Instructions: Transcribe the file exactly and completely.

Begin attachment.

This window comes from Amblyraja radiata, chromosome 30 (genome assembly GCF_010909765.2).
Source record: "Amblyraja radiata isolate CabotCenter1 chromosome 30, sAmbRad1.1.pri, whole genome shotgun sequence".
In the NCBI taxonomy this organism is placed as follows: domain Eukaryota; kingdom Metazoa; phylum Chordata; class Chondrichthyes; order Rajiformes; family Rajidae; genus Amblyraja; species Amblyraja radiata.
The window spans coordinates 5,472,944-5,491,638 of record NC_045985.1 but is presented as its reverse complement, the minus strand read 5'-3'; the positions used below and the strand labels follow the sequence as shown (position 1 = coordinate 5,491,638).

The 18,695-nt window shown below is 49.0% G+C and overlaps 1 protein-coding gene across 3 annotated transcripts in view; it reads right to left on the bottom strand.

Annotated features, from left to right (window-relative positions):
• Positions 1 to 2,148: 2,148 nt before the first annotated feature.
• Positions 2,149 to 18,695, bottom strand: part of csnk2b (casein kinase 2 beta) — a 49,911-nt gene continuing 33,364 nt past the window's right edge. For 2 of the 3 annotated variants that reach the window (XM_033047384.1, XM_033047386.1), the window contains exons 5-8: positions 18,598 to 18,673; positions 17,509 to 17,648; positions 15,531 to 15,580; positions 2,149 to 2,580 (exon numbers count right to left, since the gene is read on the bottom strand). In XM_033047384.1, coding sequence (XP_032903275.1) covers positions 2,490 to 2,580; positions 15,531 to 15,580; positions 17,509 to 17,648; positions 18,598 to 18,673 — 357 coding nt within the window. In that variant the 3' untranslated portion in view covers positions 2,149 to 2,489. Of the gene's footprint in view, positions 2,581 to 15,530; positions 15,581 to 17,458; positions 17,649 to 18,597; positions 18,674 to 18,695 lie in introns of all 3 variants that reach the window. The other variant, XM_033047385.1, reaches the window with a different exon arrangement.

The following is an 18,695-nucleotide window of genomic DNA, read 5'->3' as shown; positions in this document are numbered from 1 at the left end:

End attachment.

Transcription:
This window comes from Amblyraja radiata, chromosome 30 (genome assembly GCF_010909765.2).
Source record: "Amblyraja radiata isolate CabotCenter1 chromosome 30, sAmbRad1.1.pri, whole genome shotgun sequence".
In the NCBI taxonomy this organism is placed as follows: domain Eukaryota; kingdom Metazoa; phylum Chordata; class Chondrichthyes; order Rajiformes; family Rajidae; genus Amblyraja; species Amblyraja radiata.
The window spans coordinates 5,472,944-5,491,638 of record NC_045985.1 but is presented as its reverse complement, the minus strand read 5'-3'; the positions used below and the strand labels follow the sequence as shown (position 1 = coordinate 5,491,638).

The 18,695-nt window shown below is 49.0% G+C and overlaps 1 protein-coding gene across 3 annotated transcripts in view; it reads right to left on the bottom strand.

Annotated features, from left to right (window-relative positions):
• Positions 1 to 2,148: 2,148 nt before the first annotated feature.
• Positions 2,149 to 18,695, bottom strand: part of csnk2b (casein kinase 2 beta) — a 49,911-nt gene continuing 33,364 nt past the window's right edge. For 2 of the 3 annotated variants that reach the window (XM_033047384.1, XM_033047386.1), the window contains exons 5-8: positions 18,598 to 18,673; positions 17,509 to 17,648; positions 15,531 to 15,580; positions 2,149 to 2,580 (exon numbers count right to left, since the gene is read on the bottom strand). In XM_033047384.1, coding sequence (XP_032903275.1) covers positions 2,490 to 2,580; positions 15,531 to 15,580; positions 17,509 to 17,648; positions 18,598 to 18,673 — 357 coding nt within the window. In that variant the 3' untranslated portion in view covers positions 2,149 to 2,489. Of the gene's footprint in view, positions 2,581 to 15,530; positions 15,581 to 17,458; positions 17,649 to 18,597; positions 18,674 to 18,695 lie in introns of all 3 variants that reach the window. The other variant, XM_033047385.1, reaches the window with a different exon arrangement.

The following is an 18,695-nucleotide window of genomic DNA, read 5'->3' as shown; positions in this document are numbered from 1 at the left end: